As far as I know, Claude Monet is the only major artist to have had the guts to go and create his own garden so that he could paint it. All the rest just sat around in warm waterproof studios, safe from the rain and the slugs and the mud. Did van Gogh grow his own sunflowers rather than buy a bunch and stick them in a vase? He did not. So I’ve always had a soft spot for Monet, and whenever I’ve been able to visit his wonderful garden at Giverny (where they stick very carefully to his original planting), I’ve looked closely at what he chose. Because, as gardeners, we all work with colour, and while few of us can be great artists, colour is something we have to think about.
As you can see from this picture (pinched from giverny.org), Monet loved his pastel pinks and purples, setting them off against white, soft blue and green, and he used a lot of tulips.
You can see this combination of colours over and over in his paintings, even in those of his winter haystacks. But even if the mice left the bulbs alone and the wind left the tulips upright, these are difficult colours for a garden getting on for eight hundred miles north of Normandy. In Scotland, we don’t need to be soothed from the sun, but need something that leaps out against grey skies and rain. You don’t often see this kind of thing in Scotland: (recognise it? – clue: google Seurat) That’s one reason (apart from not being able to paint) why I’m not Monet; I have rain in my blood, and need warmth.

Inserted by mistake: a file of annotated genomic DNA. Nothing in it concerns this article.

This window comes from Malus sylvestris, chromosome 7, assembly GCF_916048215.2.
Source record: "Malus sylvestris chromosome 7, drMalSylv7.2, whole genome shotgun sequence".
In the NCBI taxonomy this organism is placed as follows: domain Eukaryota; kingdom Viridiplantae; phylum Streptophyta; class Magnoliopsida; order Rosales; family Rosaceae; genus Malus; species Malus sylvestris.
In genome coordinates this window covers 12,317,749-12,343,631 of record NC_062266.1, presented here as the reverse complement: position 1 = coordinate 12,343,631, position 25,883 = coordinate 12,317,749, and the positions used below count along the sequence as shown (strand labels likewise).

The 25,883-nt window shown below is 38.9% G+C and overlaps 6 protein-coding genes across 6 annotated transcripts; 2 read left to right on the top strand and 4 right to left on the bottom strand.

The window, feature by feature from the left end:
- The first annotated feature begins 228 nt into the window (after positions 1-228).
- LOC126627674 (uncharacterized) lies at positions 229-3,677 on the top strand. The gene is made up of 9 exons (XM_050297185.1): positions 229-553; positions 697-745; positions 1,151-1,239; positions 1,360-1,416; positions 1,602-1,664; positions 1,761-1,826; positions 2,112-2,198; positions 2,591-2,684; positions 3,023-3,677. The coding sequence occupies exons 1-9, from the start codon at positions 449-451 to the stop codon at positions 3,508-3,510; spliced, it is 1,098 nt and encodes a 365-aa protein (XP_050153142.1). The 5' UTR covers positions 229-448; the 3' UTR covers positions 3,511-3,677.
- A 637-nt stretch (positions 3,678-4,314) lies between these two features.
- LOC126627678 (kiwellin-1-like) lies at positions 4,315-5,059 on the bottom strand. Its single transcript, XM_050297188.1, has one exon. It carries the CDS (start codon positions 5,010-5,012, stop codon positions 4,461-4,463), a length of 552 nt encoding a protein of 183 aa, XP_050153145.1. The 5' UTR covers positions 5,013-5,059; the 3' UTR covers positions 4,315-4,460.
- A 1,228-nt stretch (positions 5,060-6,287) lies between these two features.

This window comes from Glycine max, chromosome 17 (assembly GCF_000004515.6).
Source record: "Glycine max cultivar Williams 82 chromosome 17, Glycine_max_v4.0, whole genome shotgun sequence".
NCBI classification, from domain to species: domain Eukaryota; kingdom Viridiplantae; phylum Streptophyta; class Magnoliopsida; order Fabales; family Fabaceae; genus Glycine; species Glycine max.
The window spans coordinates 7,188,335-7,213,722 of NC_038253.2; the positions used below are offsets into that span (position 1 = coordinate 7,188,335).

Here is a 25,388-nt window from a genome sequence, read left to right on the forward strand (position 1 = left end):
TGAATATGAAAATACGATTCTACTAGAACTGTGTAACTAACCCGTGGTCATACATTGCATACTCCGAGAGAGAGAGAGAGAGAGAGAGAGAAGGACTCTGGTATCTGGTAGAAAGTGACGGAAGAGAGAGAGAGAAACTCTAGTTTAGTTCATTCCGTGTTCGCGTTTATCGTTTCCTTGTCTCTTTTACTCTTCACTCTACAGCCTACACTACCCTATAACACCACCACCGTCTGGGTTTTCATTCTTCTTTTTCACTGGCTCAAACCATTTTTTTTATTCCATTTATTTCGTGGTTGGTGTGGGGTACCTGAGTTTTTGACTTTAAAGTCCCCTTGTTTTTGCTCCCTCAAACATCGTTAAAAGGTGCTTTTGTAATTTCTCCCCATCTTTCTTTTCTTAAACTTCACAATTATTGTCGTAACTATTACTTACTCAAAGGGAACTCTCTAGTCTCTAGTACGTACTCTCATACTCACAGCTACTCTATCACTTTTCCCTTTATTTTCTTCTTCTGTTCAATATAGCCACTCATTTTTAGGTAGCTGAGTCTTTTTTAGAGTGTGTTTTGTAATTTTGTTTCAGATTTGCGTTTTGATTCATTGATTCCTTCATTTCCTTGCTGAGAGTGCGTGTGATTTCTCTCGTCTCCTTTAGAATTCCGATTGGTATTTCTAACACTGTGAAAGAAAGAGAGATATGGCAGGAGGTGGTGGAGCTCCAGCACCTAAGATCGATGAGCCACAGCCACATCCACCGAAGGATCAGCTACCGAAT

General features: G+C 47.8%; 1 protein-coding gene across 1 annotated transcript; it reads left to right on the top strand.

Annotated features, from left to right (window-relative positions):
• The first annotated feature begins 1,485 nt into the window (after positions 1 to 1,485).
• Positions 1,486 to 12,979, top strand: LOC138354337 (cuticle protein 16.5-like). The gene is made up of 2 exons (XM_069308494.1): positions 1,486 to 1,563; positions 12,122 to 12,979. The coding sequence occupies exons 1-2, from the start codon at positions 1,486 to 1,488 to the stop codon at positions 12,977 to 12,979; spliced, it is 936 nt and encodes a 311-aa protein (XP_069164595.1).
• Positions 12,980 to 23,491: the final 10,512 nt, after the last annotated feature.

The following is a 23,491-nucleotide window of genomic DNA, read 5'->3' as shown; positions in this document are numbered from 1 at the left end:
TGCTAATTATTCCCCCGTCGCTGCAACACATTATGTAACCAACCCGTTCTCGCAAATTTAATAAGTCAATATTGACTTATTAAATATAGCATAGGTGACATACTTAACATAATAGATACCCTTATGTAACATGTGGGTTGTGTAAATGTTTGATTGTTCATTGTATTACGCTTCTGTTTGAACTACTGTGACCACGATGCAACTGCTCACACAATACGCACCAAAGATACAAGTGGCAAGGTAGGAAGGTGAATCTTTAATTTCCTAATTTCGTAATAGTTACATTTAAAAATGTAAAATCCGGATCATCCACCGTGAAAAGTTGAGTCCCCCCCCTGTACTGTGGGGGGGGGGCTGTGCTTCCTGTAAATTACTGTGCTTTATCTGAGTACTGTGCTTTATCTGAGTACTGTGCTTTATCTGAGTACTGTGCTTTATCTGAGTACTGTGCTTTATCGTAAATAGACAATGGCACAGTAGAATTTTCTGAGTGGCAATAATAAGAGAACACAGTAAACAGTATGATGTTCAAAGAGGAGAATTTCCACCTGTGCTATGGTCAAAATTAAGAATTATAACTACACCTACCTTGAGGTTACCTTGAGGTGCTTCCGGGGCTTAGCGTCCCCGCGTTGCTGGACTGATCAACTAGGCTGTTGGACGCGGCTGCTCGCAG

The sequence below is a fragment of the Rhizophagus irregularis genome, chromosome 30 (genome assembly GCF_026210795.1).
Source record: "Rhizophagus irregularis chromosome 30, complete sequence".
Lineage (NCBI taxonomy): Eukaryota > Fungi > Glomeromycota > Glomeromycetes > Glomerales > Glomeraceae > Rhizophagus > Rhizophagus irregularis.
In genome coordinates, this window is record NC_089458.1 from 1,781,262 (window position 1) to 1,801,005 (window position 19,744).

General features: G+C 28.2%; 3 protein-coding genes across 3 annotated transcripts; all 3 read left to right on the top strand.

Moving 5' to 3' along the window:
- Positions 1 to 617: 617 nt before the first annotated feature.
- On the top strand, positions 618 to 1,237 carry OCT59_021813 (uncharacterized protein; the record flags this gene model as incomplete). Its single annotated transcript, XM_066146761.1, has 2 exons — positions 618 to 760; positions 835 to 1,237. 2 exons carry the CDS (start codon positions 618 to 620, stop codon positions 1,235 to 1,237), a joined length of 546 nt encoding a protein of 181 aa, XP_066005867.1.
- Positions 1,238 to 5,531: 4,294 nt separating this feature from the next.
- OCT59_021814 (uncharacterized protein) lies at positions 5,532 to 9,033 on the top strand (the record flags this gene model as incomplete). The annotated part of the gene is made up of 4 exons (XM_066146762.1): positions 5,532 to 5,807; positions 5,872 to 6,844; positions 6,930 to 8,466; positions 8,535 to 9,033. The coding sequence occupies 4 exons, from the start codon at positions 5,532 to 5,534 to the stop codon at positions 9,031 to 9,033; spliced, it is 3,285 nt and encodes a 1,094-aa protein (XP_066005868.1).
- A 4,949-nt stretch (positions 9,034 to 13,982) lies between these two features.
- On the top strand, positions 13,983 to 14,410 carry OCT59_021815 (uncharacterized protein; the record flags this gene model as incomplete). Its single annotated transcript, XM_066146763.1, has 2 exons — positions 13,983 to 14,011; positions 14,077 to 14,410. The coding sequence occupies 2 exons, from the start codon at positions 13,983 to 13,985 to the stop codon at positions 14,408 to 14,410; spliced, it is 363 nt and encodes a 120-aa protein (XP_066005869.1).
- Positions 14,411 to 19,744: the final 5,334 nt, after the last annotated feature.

So I tend towards the hot colours – the yellows, reds, oranges, and lime greens. But I also love blue, so that gets a look-in. Here’s a combination that I wait for every year –euphorbia palustris ‘Wallenberg’s Glorie’ against vanilla iris siberica
This, too, makes me happy – primula ‘Inverewe’ against rh. luteum, with another shocking red azalea just coming into flower in between.
I’m not so sure about this red/black combination. I used to think that the velvety-black iris chrysographes worked with almost every other colour. But I’ve changed my mind.
I’m starting to think this is a mess; the bright vermillion of the poppy is not doing the black any favours at all, and it’s all looking vaguely sludgy. I’ve thought of adding white to the mix, but it would probably just confuse the issue. Big blue delphiniums might work instead of the poppy, but they don’t flower at the same time as the iris. Whatever the case, any change is going to involve manual labour, as the iris will need a pickaxe to shift it. Artists have it easier – just buy another tube and overpaint the errors…..